Proceedings at the Unveiling of the Battle Monument in Spartanburg, S. C; In Commemoration of the Centennial of the Battle of Cowpens

Proceedings at the Unveiling of the Battle Monument in Spartanburg, S. C; In Commemoration of the Centennial of the Battle of Cowpens

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This historic book may have numerous typos and missing text. Purchasers can usually download a free scanned copy of the original book (without typos) from the publisher. Not indexed. Not illustrated. 1896 edition. Excerpt: ...pursuit. Such was the speed of his march that he came in sight of Morgan about 8 o'clock in the morning. Still lingering under the delusion that escape across Broad River was the only object of his enemy, he determined to attack at once, for he was a bold and dashing soldier, one who never hesitated when an enemy was in sight. Before describing the great battle that followed it may be proper to notice the charge made against Morgan that he was imprudent in fighting a force so superior to his own i11 the position chosen. In military operations success is the best justification of the wisdom of plans adopted to secure an end, and in this case there could be no ampler vindication of Morgan's conduct than was furnished by the result of the great battle which he planned and directed. In war at least the maxim holds good, that "nothing succeeds like success," but apart from the success achieved here, there are many considerations which justify Morgan fully in the course he adopted. It was manifest to him that with an active, energetic, determined enemy pressing on with vigor he would not be able to effect a passage across the river without a contest which might prove disastrous to him. A retreat, under the circumstances in which he was placed, would necessarily soon have become a flight, and the militia, composing so large a portion of his force, would have sought safety by deserting their colors. His little body of Regulars, pressed in rear by an active enemy and threatened in front by an overwhelming force, would have fallen an easy prey to their pursuers. By accepting battle in a strong position he was able to concentrate his whole strength, and he had every reason to expect reinforcements at any moment. He had a just confidence...show more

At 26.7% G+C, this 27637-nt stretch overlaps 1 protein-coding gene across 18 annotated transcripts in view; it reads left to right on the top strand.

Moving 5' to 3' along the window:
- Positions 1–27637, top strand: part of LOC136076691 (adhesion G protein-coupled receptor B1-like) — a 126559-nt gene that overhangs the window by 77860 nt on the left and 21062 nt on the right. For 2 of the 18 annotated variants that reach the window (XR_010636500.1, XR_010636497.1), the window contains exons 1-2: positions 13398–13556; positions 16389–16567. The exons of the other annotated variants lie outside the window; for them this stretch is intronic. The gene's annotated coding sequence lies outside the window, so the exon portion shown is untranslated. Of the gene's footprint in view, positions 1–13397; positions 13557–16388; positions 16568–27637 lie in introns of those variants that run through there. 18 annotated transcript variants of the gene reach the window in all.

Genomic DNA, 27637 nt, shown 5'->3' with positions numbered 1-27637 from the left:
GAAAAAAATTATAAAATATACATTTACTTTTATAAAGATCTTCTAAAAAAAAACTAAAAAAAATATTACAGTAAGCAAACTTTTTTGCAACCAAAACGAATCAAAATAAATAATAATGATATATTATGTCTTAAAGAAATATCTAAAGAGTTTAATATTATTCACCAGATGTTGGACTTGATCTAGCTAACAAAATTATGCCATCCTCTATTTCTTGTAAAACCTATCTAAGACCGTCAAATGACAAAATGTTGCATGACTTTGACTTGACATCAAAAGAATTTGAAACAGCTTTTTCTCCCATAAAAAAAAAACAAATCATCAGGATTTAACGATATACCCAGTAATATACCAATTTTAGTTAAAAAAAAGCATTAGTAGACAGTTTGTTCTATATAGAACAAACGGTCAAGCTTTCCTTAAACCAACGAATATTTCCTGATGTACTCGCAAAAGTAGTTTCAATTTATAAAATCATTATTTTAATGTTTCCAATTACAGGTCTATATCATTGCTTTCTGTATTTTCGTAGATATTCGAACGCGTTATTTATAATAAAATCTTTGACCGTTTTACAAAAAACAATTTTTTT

Product details

  • Paperback | 48 pages
  • 189 x 246 x 3mm | 104g
  • Rarebooksclub.com
  • United States
  • English
  • black & white illustrations
  • 123687109X
  • 9781236871091